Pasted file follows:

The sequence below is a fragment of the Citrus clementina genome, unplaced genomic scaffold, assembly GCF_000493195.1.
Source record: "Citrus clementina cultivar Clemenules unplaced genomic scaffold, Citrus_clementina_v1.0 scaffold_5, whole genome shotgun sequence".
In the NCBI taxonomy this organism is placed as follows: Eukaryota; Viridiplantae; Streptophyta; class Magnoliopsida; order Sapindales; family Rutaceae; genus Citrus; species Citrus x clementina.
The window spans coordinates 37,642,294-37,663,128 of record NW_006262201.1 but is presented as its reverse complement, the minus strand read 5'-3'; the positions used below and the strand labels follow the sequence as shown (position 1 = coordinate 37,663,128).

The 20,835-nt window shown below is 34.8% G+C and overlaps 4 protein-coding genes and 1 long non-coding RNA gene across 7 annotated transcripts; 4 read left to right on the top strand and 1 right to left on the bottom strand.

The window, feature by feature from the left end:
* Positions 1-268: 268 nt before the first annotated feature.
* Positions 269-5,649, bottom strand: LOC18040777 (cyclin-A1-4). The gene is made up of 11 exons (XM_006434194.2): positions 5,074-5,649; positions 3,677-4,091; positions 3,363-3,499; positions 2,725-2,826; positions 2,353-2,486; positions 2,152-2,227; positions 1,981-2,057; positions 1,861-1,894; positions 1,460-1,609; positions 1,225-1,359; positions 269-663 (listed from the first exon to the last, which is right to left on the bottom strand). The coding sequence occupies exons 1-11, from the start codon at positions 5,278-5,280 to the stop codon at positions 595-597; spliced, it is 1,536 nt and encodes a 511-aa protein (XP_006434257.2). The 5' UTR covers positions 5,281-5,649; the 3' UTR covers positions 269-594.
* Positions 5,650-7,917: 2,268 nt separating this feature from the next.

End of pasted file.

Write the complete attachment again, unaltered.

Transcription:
The sequence below is a fragment of the Citrus clementina genome, unplaced genomic scaffold, assembly GCF_000493195.1.
Source record: "Citrus clementina cultivar Clemenules unplaced genomic scaffold, Citrus_clementina_v1.0 scaffold_5, whole genome shotgun sequence".
In the NCBI taxonomy this organism is placed as follows: Eukaryota; Viridiplantae; Streptophyta; class Magnoliopsida; order Sapindales; family Rutaceae; genus Citrus; species Citrus x clementina.
The window spans coordinates 37,642,294-37,663,128 of record NW_006262201.1 but is presented as its reverse complement, the minus strand read 5'-3'; the positions used below and the strand labels follow the sequence as shown (position 1 = coordinate 37,663,128).

The 20,835-nt window shown below is 34.8% G+C and overlaps 4 protein-coding genes and 1 long non-coding RNA gene across 7 annotated transcripts; 4 read left to right on the top strand and 1 right to left on the bottom strand.

The window, feature by feature from the left end:
* Positions 1-268: 268 nt before the first annotated feature.
* Positions 269-5,649, bottom strand: LOC18040777 (cyclin-A1-4). The gene is made up of 11 exons (XM_006434194.2): positions 5,074-5,649; positions 3,677-4,091; positions 3,363-3,499; positions 2,725-2,826; positions 2,353-2,486; positions 2,152-2,227; positions 1,981-2,057; positions 1,861-1,894; positions 1,460-1,609; positions 1,225-1,359; positions 269-663 (listed from the first exon to the last, which is right to left on the bottom strand). The coding sequence occupies exons 1-11, from the start codon at positions 5,278-5,280 to the stop codon at positions 595-597; spliced, it is 1,536 nt and encodes a 511-aa protein (XP_006434257.2). The 5' UTR covers positions 5,281-5,649; the 3' UTR covers positions 269-594.
* Positions 5,650-7,917: 2,268 nt separating this feature from the next.